4 min
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I marvel at the numbers dwindling away on the scale. With toes sprawled and hands clasping my chest, something is beginning. I can feel it tossing about and poking at my ribs. The walk back to my bedroom is long and labored. I am high on exhaustion; the taste of bile skipping on my tongue. I eat in excess and stare at the bloated mound of my belly, hoping it will stay that way. It never does. I don’t eat at all, and then I am prescribed powdery shakes which don’t need a prescription. Someone is always trying to politely shove something down my throat.

Two weeks into the worst of it and there is this one hard-boiled egg. My god. I am moved by the existence of this egg. It is served with a thinly sliced piece of cooked ham, and just a dash of salt sprinkled on top. The egg is perfectly steaming; the yolk solid, but slightly gooey towards the center. I take two bites because that is all I can manage, but it is the most delicious thing I have ever eaten. It is like biting into the sun. I take a square off the ham, but I am still reeling from the egg.

Smoothies are sucked through a crazy straw for the novelty, but I am not having fun. Between the pulpy fruit and spoonfuls of bitter steroids that don’t allow me to taste much of anything, I am livid and my cheeks are chubby. I am given the task of constructing an unnecessary storage container for my room because I haven’t left my bed in three days. It is a compilation of wooden cubes from IKEA. The sliding door to the balcony is open, and a breeze runs through the room. The curtains shake with the beginnings of spring. I hammer away and can feel all that I am lacking. I am frustrated due to the deterioration of my muscular system, but I curse IKEA and their ridiculous names for furniture instead.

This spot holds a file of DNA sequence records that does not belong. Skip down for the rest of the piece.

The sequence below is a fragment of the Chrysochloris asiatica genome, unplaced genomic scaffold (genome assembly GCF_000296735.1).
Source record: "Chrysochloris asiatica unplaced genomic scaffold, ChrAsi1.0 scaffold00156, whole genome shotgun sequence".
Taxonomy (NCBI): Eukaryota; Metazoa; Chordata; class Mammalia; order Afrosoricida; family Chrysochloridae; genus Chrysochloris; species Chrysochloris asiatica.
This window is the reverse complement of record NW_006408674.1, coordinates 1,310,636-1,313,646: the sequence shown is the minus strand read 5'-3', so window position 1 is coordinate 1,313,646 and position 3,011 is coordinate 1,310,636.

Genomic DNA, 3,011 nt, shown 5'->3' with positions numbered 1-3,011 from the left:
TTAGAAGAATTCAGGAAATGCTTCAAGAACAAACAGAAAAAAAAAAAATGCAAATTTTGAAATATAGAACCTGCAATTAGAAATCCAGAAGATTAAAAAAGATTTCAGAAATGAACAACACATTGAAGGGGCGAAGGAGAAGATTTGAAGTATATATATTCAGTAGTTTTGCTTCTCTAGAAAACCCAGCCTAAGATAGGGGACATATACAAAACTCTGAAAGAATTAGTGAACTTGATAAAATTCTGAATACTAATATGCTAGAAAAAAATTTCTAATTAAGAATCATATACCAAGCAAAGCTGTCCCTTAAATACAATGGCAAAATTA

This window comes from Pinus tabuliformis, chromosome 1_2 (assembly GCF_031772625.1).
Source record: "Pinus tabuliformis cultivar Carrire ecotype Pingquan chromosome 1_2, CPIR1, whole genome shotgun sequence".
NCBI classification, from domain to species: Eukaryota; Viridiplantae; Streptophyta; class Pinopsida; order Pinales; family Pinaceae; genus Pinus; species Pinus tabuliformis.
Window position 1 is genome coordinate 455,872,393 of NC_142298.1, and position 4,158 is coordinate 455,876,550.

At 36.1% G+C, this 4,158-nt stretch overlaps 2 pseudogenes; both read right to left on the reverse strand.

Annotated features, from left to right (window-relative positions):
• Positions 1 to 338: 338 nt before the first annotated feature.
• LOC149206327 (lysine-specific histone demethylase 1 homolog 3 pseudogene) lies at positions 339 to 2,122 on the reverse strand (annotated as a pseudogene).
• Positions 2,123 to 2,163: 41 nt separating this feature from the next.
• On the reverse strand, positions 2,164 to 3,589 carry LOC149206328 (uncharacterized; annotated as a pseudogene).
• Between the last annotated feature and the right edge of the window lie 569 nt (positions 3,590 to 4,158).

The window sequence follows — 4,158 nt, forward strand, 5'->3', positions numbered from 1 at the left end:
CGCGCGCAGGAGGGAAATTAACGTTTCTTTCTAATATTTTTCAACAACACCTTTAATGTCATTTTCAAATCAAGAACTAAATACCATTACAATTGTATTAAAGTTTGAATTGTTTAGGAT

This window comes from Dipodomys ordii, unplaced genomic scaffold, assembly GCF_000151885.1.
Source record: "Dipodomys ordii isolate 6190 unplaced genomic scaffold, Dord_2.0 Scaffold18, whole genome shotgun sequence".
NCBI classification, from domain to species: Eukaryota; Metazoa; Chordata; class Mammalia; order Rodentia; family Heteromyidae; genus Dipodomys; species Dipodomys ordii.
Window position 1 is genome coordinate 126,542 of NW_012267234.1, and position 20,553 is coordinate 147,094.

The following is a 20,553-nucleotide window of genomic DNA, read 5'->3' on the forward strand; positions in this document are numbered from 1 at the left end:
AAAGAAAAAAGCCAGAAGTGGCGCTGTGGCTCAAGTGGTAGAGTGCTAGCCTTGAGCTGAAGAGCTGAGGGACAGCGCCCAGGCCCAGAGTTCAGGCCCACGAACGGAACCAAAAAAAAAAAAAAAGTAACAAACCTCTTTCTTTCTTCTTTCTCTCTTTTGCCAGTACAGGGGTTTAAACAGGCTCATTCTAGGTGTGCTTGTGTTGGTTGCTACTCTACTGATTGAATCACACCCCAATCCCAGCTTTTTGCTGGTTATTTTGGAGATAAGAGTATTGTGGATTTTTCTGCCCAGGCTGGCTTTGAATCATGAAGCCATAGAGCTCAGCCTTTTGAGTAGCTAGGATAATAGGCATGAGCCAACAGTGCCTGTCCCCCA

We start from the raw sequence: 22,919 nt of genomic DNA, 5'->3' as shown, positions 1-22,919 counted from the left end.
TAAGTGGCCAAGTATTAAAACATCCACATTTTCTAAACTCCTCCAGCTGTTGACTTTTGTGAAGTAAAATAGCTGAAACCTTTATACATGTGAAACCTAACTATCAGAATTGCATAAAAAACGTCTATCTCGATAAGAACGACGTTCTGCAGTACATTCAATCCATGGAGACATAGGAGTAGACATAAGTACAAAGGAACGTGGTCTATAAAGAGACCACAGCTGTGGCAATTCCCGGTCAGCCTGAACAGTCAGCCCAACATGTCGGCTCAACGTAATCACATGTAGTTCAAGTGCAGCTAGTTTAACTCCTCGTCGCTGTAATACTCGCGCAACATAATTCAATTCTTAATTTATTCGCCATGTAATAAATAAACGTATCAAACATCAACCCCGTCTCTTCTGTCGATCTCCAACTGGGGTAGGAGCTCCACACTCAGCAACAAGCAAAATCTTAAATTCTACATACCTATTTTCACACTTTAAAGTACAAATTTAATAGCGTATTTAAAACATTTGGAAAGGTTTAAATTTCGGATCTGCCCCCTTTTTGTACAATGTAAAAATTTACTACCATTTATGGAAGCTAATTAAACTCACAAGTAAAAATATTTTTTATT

Finally, I make my entrance, wheeled and not walking. I scoff at the idea of being coddled, though secretly I am relieved, because the short journey to the car had me wheezing. Once more, I am brought to the scale, though this one looks like it’s for zoo animals. I am amazed by how we can change drastically without even noticing. I was carved and butchered in the least violent way. “you plucky little shit.” I whisper to the folds of my abdomen. I am whisked away to a bed in which I am dutifully pricked and thoroughly fucked by every nurse that comes my way.
The non-negotiable menu includes Chex cereal, an omelet and a slice of cornbread. Coming in at a close second to the egg is this cornbread. It is unreal. I am ecstatic, showing off my consumption to everyone in the room. “Look at me, look at this,” I say, and everyone claps. I am told to slow down. The relief is temporary. But I don’t. I sigh with satisfaction and promptly vomit those valuable golden morsels back into existence.

I shower with one arm wrapped in plastic and completely extended out of the stall, which isn’t a stall but a continuation of the bathroom, divided only by a curtain to create the illusion of a civilized space. I stand there for an hour, dripping with my arm still horizontal to my body, unable to dry myself properly. I don my brand new “Sick Girl” pajamas when I walk through the halls; hair damp, and wheeling my saline friend in tow. I am keen on finding the most processed snack in the joint. I catch a glimpse of something evocative of the wild in a glossy window, but I pay her no mind, I am on a mission.